Atlanta Marijuana Law Changes

Atlanta Marijuana Law Changes

In October 2017, the Atlanta City Council unanimously approved legislation introduced which dramatically reduced penalties associated with possession of marijuana. The ordinance changed the penalties for possession of less than one ounce of marijuana (which were fines up to $1,000 and up to six months in jail) to a maximum fine of $75 and no jail time. In the city of Atlanta, the overwhelming majority of arrests for marijuana-related offenses are of African Americans (92 percent) despite the fact that numerous studies have concluded a similar marijuana usage across all racial demographics.  

The State of Georgia Looks at De-Criminalization of Marijuana

Very recently, the entire state of Georgia took a look at a bill which would decriminalize marijuana across the state just as Atlanta has done. Those who back the bill say it makes sense to do statewide what some Georgia cities have done—to make the laws governing marijuana possession less punitive. While SB 10 would not legalize marijuana—like other states such as Colorado and California have done—it wouldmake changes that many believe are long overdue. 

Sponsor of the Bill Says It’s Time for Georgia to “Catch Up” 

The sponsor of the bill, State Senator Harold Jones, said it was time for Georgia to “catch up”with Republican states across the nation which treat those who possess small amounts of marijuana much better than the state of Georgia. Under current state law, it is a felony to possess more than an ounce of marijuana. The new bill would make it a misdemeanor to possess less than two ounces and would decriminalize possession of a half-ounce or less. This would make the individual caught with small amounts of marijuana subject to what would be equivalent to a traffic ticket with a fine of no more than $300. 

Opinions Divided Regarding De-Criminalization of Marijuana in the State of Georgia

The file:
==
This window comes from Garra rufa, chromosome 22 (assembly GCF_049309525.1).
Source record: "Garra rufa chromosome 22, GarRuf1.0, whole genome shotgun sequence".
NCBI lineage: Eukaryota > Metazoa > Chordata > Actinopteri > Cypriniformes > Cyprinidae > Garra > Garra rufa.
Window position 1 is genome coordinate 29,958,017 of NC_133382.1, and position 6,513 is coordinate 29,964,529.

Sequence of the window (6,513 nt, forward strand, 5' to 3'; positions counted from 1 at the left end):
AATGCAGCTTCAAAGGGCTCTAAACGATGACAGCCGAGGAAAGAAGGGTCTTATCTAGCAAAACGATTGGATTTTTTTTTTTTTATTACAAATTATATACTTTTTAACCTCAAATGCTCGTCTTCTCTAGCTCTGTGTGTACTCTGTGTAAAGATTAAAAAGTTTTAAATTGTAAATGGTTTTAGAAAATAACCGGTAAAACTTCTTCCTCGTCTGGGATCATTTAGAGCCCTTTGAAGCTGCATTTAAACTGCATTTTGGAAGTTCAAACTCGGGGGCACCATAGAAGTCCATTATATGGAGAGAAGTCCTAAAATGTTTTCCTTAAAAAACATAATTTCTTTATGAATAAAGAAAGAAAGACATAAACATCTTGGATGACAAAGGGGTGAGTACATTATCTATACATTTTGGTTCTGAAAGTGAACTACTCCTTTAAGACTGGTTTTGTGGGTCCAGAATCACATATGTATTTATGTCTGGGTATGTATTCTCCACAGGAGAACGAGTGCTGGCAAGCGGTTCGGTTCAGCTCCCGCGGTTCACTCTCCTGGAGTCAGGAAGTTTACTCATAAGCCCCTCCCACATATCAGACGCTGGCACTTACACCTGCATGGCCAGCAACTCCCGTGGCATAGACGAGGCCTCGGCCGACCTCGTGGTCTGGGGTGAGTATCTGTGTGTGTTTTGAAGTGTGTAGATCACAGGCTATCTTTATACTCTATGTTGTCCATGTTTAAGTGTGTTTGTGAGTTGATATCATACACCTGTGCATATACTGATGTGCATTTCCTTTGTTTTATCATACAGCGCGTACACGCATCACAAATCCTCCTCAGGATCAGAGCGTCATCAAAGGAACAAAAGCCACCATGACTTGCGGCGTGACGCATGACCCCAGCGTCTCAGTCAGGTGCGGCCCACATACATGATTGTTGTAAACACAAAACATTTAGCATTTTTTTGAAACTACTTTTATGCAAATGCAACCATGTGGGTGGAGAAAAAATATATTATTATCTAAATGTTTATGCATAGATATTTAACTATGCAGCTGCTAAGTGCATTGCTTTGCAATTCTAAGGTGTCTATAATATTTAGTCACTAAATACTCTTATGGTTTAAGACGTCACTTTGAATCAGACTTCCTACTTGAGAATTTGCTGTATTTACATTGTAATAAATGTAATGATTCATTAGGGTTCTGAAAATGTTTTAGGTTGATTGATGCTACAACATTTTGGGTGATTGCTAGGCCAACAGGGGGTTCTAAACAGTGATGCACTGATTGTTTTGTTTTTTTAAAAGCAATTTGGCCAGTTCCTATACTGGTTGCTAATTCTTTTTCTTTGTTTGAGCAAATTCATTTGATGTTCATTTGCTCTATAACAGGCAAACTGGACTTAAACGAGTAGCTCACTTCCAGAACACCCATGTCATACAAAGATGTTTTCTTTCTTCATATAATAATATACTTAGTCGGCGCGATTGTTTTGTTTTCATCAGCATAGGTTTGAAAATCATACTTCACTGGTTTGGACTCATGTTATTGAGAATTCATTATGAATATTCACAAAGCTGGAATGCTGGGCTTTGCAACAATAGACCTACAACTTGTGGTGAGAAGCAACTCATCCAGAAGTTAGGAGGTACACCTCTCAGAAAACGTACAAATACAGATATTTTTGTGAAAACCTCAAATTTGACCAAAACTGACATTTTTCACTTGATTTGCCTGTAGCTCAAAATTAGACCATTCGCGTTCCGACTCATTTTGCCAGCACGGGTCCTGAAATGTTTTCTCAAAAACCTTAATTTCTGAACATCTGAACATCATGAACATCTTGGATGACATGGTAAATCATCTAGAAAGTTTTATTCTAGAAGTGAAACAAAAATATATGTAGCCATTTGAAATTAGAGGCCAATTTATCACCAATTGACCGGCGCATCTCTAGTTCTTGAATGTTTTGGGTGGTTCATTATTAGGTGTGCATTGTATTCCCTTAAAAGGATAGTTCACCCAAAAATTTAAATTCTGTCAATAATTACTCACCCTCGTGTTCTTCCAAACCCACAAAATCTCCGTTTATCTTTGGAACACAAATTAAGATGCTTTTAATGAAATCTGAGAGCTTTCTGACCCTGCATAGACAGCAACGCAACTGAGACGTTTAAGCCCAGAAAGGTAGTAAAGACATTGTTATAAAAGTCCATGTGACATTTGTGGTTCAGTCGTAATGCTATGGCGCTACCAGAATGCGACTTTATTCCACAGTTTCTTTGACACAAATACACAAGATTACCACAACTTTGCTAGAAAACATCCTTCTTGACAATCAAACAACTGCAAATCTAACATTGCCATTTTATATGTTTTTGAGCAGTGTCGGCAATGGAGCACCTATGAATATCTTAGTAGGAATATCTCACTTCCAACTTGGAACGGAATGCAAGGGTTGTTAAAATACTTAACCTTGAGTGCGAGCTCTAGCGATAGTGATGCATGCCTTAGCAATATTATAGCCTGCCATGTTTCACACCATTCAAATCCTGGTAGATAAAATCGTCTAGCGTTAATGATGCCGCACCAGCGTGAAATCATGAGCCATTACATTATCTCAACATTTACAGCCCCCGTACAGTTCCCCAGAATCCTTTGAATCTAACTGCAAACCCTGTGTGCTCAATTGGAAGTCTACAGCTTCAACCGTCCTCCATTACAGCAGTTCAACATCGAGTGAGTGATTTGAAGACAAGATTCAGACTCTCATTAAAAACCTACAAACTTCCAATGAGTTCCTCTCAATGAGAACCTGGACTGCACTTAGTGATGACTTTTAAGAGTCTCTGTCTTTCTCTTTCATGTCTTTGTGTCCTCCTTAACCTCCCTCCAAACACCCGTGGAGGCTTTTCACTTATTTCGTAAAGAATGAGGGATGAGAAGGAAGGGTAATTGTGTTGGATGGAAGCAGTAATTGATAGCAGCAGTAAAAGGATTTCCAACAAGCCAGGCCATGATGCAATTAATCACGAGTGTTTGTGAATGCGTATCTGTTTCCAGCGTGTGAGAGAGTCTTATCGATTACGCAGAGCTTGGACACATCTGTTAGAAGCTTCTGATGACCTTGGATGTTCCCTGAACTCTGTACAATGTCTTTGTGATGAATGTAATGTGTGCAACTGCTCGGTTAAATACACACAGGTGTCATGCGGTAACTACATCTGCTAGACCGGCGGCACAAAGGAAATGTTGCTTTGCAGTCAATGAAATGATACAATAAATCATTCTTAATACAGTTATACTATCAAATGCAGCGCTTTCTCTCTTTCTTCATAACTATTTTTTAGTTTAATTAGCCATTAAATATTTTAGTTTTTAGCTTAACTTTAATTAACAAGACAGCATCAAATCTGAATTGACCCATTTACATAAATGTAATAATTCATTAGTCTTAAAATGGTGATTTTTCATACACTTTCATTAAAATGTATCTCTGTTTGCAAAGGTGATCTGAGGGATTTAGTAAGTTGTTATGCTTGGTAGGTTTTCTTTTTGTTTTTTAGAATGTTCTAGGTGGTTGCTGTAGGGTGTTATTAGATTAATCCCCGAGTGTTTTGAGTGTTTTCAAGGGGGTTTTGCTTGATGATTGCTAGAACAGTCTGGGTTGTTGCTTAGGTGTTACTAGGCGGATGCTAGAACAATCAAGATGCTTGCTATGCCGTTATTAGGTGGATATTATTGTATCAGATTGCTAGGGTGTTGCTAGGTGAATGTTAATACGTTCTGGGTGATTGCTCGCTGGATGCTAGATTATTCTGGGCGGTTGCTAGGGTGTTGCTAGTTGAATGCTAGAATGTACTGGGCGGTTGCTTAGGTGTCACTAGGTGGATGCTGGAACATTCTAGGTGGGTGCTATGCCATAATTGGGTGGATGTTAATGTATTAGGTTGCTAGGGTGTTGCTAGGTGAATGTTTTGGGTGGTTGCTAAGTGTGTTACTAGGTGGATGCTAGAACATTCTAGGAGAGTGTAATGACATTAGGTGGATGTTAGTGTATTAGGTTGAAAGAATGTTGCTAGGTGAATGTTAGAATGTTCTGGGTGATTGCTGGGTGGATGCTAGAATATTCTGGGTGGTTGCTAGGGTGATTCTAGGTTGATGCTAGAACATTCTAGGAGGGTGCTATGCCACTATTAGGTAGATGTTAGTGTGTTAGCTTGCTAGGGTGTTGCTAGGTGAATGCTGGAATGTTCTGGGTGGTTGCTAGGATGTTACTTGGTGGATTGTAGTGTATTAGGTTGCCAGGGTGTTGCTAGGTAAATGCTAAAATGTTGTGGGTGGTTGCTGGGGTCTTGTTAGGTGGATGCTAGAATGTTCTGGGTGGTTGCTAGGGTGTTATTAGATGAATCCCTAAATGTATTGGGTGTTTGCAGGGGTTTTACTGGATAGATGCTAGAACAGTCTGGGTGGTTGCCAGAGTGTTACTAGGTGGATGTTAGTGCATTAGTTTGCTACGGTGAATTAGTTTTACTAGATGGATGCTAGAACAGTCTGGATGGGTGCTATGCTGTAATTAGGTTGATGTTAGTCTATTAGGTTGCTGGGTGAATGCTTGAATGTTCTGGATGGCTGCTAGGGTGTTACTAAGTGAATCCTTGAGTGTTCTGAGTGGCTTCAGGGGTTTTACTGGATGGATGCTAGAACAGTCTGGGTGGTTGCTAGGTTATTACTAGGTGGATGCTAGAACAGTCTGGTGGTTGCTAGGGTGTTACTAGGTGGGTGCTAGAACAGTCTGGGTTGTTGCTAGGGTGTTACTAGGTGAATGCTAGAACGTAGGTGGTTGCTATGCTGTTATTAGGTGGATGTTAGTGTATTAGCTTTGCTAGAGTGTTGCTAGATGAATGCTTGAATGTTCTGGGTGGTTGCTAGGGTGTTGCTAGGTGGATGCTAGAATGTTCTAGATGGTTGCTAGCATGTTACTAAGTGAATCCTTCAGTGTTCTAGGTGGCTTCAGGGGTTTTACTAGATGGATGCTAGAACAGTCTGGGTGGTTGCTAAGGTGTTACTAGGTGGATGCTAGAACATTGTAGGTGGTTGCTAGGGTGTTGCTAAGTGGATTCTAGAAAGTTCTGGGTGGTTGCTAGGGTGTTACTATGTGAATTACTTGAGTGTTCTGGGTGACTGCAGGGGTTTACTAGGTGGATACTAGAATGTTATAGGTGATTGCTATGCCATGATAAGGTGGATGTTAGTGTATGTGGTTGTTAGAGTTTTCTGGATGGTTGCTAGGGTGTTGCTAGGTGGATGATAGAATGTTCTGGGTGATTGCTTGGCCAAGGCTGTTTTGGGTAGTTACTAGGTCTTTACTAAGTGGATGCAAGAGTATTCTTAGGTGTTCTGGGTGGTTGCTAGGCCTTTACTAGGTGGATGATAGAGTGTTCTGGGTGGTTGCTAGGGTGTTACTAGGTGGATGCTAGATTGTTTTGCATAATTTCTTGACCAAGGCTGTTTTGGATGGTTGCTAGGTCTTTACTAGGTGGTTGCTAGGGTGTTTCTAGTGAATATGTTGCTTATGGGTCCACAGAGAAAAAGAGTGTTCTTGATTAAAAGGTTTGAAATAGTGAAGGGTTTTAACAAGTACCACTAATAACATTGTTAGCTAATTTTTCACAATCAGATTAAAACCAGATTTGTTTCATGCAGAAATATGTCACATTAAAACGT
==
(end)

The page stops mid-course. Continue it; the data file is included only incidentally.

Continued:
Some in Georgia are not happy with the proposed bill. Terry Norris, executive director of the Georgia Sheriffs Association claims “Marijuana is a dangerous drug. It is a gateway drug.” Residents in the state appear to be split on the decision. One retired businessman from Buckhead stated that as long as the drug doesn’t hurt anyone, it’s “fine with me.” Others feel decriminalization of marijuana would open the door for recreational legalization—a notion which pleased some residents but not others. 

Despite Legalization of Marijuana in Georgia, It Remains Illegal to Buy or Sell Medical Marijuana

As residents of Georgia may be aware, while medical marijuana was legalized in the state over two years ago, the drug remains almost impossible to obtain. One retired pharmacist, Robert Bowles, finds himself very frustrated with his inability to obtain marijuana for his Lewy body dementia, anxiety and depression—even though the drug is technically legal. 

Bowles has been approved for medical marijuana to alleviate his symptoms, obtaining a card from the Georgia Department of Health as required. Yet there is no way for Bowles to legally acquire the medical marijuana in the state—it’s against the law to grow medical marijuana, the drug cannot be legally brought into Georgia from another state, and it is illegal to buy or sell marijuana. 

As you can imagine, these contradicting laws make the THC Oil Registry Card Bowles has, essentially useless. It also means that other card-carrying residents of the state who are grappling with illnesses which could benefit from medical marijuana are being forced to tap into an “underground” supply network of medical marijuana or risk cultivating it in their back yards. 

So far, the Atlanta police have never arrested anyone with a registry card for an approved condition who was in possession of street marijuana or marijuana oil. Police officers have discretion in these situations and will tend to look at the totality of the circumstances, taking all factors into consideration. 

Call an Experienced Georgia Criminal Defense Lawyer Immediately Following an Arrest for Marijuana Possession

Despite the relaxation of certain marijuana laws in the state, it is entirely possible that you could find yourself under arrest for possession of marijuana or for another drug offense in the state of Georgia. If you do find yourself in this position, it is particularly important that you contact an experienced drug offense attorney as quickly as possible. To ensure the best possible outcome of your drug charges, contact Melanie Ellwanger today. Melanie will be the advocate in your corner that you desperately need at this time and will protect your rights and your future at every turn. If you want a Georgia criminal defense attorney who will aggressively fight your charges, contactMelanie Ellwanger today by calling (404) 803-3105.